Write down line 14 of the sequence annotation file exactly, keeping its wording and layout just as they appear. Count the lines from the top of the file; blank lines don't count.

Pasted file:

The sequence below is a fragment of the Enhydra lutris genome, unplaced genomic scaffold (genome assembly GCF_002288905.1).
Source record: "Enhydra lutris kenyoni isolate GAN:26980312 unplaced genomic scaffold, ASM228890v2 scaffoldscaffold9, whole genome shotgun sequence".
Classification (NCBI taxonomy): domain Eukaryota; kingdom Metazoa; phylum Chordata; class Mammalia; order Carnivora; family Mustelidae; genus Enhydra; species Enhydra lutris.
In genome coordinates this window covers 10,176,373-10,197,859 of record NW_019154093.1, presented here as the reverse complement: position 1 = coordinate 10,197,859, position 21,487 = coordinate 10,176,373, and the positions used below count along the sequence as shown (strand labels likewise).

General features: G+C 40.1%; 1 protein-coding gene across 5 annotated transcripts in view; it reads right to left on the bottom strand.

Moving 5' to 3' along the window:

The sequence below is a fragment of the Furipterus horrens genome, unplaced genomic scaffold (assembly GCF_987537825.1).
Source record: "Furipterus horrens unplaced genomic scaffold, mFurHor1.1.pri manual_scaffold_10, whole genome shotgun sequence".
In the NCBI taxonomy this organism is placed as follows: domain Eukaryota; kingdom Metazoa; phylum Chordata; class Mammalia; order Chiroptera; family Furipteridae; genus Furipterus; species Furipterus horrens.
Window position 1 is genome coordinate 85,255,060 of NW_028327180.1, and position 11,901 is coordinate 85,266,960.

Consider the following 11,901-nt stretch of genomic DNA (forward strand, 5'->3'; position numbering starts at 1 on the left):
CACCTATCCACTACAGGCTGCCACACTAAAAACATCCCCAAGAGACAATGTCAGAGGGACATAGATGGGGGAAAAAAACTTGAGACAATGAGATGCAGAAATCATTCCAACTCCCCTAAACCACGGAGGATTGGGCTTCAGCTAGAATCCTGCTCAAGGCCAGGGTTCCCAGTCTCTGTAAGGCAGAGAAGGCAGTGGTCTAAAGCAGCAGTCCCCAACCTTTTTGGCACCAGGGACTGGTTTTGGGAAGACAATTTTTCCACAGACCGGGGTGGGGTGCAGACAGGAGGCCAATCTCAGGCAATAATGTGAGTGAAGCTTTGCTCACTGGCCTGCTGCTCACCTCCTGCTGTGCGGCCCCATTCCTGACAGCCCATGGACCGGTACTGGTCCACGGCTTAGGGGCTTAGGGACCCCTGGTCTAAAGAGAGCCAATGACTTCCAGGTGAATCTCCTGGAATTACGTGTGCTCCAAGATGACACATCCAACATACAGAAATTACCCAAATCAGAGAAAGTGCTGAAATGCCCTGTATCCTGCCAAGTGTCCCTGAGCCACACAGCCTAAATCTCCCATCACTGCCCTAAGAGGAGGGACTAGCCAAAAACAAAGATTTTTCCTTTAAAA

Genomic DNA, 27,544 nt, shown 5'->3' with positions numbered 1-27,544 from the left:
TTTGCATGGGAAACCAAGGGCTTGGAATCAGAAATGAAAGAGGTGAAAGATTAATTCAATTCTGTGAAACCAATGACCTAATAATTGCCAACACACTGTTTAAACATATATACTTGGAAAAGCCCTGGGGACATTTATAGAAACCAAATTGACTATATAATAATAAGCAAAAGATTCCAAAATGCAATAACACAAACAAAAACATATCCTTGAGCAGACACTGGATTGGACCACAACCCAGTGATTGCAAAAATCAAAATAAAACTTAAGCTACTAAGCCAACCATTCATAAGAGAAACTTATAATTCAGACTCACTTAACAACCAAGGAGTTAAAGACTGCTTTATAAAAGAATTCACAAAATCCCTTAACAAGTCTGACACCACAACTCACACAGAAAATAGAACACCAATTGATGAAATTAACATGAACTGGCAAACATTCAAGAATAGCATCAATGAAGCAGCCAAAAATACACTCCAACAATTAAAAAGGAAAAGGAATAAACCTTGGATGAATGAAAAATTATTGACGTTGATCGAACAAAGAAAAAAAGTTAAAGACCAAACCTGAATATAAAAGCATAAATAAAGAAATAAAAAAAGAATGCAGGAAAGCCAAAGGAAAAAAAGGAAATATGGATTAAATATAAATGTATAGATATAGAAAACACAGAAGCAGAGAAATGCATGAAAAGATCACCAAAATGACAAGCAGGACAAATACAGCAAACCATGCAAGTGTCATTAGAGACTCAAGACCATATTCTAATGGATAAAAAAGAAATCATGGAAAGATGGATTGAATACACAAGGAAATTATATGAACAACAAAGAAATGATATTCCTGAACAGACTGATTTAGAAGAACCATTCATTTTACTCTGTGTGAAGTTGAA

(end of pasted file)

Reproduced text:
TTTGCATGGGAAACCAAGGGCTTGGAATCAGAAATGAAAGAGGTGAAAGATTAATTCAATTCTGTGAAACCAATGACCTAATAATTGCCAACACACTGTTTAAACATATATACTTGGAAAAGCCCTGGGGACATTTATAGAAACCAAATTGACTATATAATAATAAGCAAAAGATTCCAAAATGCAATAACACAAACAAAAACATATCCTTGAGCAGACACTGGATTGGACCACAACCCAGTGATTGCAAAAATCAAAATAAAACTTAAGCTACTAAGCCAACCATTCATAAGAGAAACTTATAATTCAGACTCACTTAACAACCAAGGAGTTAAAGACTGCTTTATAAAAGAATTCACAAAATCCCTTAACAAGTCTGACACCACAACTCACACAGAAAATAGAACACCAATTGATGAAATTAACATGAACTGGCAAACATTCAAGAATAGCATCAATGAAGCAGCCAAAAATACACTCCAACAATTAAAAAGGAAAAGGAATAAACCTTGGATGAATGAAAAATTATTGACGTTGATCGAACAAAGAAAAAAAGTTAAAGACCAAACCTGAATATAAAAGCATAAATAAAGAAATAAAAAAAGAATGCAGGAAAGCCAAAGGAAAAAAAGGAAATATGGATTAAATATAAATGTATAGATATAGAAAACACAGAAGCAGAGAAATGCATGAAAAGATCACCAAAATGACAAGCAGGACAAATACAGCAAACCATGCAAGTGTCATTAGAGACTCAAGACCATATTCTAATGGATAAAAAAGAAATCATGGAAAGATGGATTGAATACACAAGGAAATTATATGAACAACAAAGAAATGATATTCCTGAACAGACTGATTTAGAAGAACCATTCATTTTACTCTGTGTGAAGTTGAA